SaaS for EDA

SaaS, or software as a service, is the capability to deliver software over the net. In web 1.0 years this was called the ASP model, for application service provider. The archetypal company doing this is, which provides customer relationship management (CRM) software for businesses, initially small and medium sized. This was in comparison with companies like Siebel (now part of Oracle) who used the traditional installed software model, basically the same model as almost all EDA companies use.

So will SaaS take over EDA? The advertised advantages of SaaS are a lower cost of sales, faster update cycle for the software, and that it can be incrementally adopted one seat at a time. And several EDA companies, some small, one called Cadence, have announced SaaS offerings already.

I think the attraction of SaaS for users comes from a misunderstanding: that with SaaS, which is one kind of “metered use” of tools, the tool bill would go down. This seems unlikely. One problem with all kinds of metered use for EDA is that the large users have licenses that run 24 hours per day, and small users just use tools occasionally (for example, during tapeout). If the tool/hour is priced so that the heavy users pay a little less than before, then occasional users pay almost nothing. If the tool/hour is priced so that the occasional users pay a little less than before, then the heavy users prices go up by multiples of the current cost. There is no good in-between price either. SaaS doesn’t get around this issue. And if many people don’t pay less than before they are not going to adopt metered use, SaaS or otherwise.

I think that the dynamics of the business process are very different for EDA. One assumption in SaaS is that by lowering the barrier to entry to a single seat bought over the net, as opposed to a corporate deal, the market can be expanded to people who corporate deals don’t reach, or at the very least it will steal significant market share from the big guys. This was’s base, initially selling to people who would not have bought a CRM system, and then stealing users from the big guys. It is classic Innovator’s Dilemma disruption, starting not by stealing business from the established market leaders, but going where the competition is "non-use."

But most EDA is not like that. There is no crowd of unsatisfied IC designers just waiting to build chips if only place & route were cheaper. And as to undercutting the big guys, any innovative business model that turns EDA into a smaller market is likely to reduce investment in EDA, which gets problematic very quickly. Stealing a market segment Craigslist style, by turning a billion dollar market into a million dollar market and dominating it, will not be able to sustain the R&D needed. The reality is that you can’t compete much on price in EDA: there is no market to expand into, and if you succeed in stealing a lot of market at a low price then you had better genuinely have lower costs (especially in R&D) to be able to do it again for the next process node. It is a similar problem to the one in pharmaceuticals. Drugs cost a lot less to make than they sell for, but if you artificially (by fiat or excessive discounting) reduce the prices too much then current drugs are cheap but no new ones will be forthcoming. Unlike with drugs not developed, if there are no workable tools for the next process node then we will all know what we are missing; it is not just a profit opportunity foregone, it is a disaster.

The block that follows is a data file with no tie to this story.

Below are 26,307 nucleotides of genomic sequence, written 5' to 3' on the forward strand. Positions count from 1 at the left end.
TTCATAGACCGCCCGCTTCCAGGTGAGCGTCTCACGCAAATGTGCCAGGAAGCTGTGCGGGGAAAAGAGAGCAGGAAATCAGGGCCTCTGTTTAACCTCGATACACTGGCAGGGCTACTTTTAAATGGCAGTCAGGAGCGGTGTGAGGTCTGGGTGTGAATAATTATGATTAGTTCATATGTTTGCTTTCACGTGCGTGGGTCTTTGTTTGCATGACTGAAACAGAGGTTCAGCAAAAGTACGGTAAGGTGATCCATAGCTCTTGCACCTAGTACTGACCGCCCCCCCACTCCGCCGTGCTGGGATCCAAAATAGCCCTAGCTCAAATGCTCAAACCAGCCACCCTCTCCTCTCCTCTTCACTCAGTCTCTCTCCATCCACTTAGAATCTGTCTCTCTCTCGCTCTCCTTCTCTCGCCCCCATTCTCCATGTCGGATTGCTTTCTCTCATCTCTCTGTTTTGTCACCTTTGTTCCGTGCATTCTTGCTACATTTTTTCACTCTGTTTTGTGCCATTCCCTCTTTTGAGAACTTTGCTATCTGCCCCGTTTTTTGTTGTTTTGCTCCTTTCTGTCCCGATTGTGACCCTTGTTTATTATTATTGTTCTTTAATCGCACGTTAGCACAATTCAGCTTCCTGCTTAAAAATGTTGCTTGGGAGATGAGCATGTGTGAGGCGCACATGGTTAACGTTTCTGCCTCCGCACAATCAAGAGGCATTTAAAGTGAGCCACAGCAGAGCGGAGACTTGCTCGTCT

The next problem with EDA is that you can’t get the job done with tools from only one vendor. So if you use SaaS to deliver all your EDA tools, you will repeatedly need to move the design from one vendor to another. But these files are gigabytes in size and not so easily moved. So it seems to me that if SaaS is going to work, it has to be  through some sort of intermediary who has all (or most) tools available, not just the tools from a single vendor. If you use a Cadence flow but you use PrimeTime (Synopsys) for timing signoff and Calibre (Mentor) for physical verification then this doesn’t seem workable unless all are available without copying the entire design around.

Another problem is that SaaS doesn’t work well for highly interactive software. Neither Photoshop nor layout editors seem like they are good candidates for SaaS since the latency kills the user experience versus a traditional local application. Yes, I know Adobe has a version of Photoshop available through SaaS, but go to any graphics house and see if anyone uses it.

There are some genuine advantages in SaaS. One is that software update is more painless since it is handled at the server end. You don’t normally notice when Google tweaks its search algorithm. But designers are rightly very wary of updating software during designs: better the bugs you know than some new ones. So again, EDA seems to be a bit different, at least has been historically.

The early part of the design process and FPGA design are a better place for SaaS perhaps. The files are smaller even if they need to be moved, the market is more elastic (not everyone is already using the best productivity tools). But this part of the market already suffers from difficulty in extracting value from the market and SaaS risks reducing the price without a corresponding true reduction in cost. Walmart is not the low price supplier because it has everyday low prices; it has everyday low prices because it has got its costs lower than anyone else’s. Perhaps the ideal market is FPGA design where the main tool suppliers are not really trying to make money on the tools directly, and where few of the designs are enormous.

So if SaaS is going to succeed in EDA, my guess it that it will either be a virtual CAD organization offering tools from many vendors, or else in the FPGA world where single-vendor flows are common.

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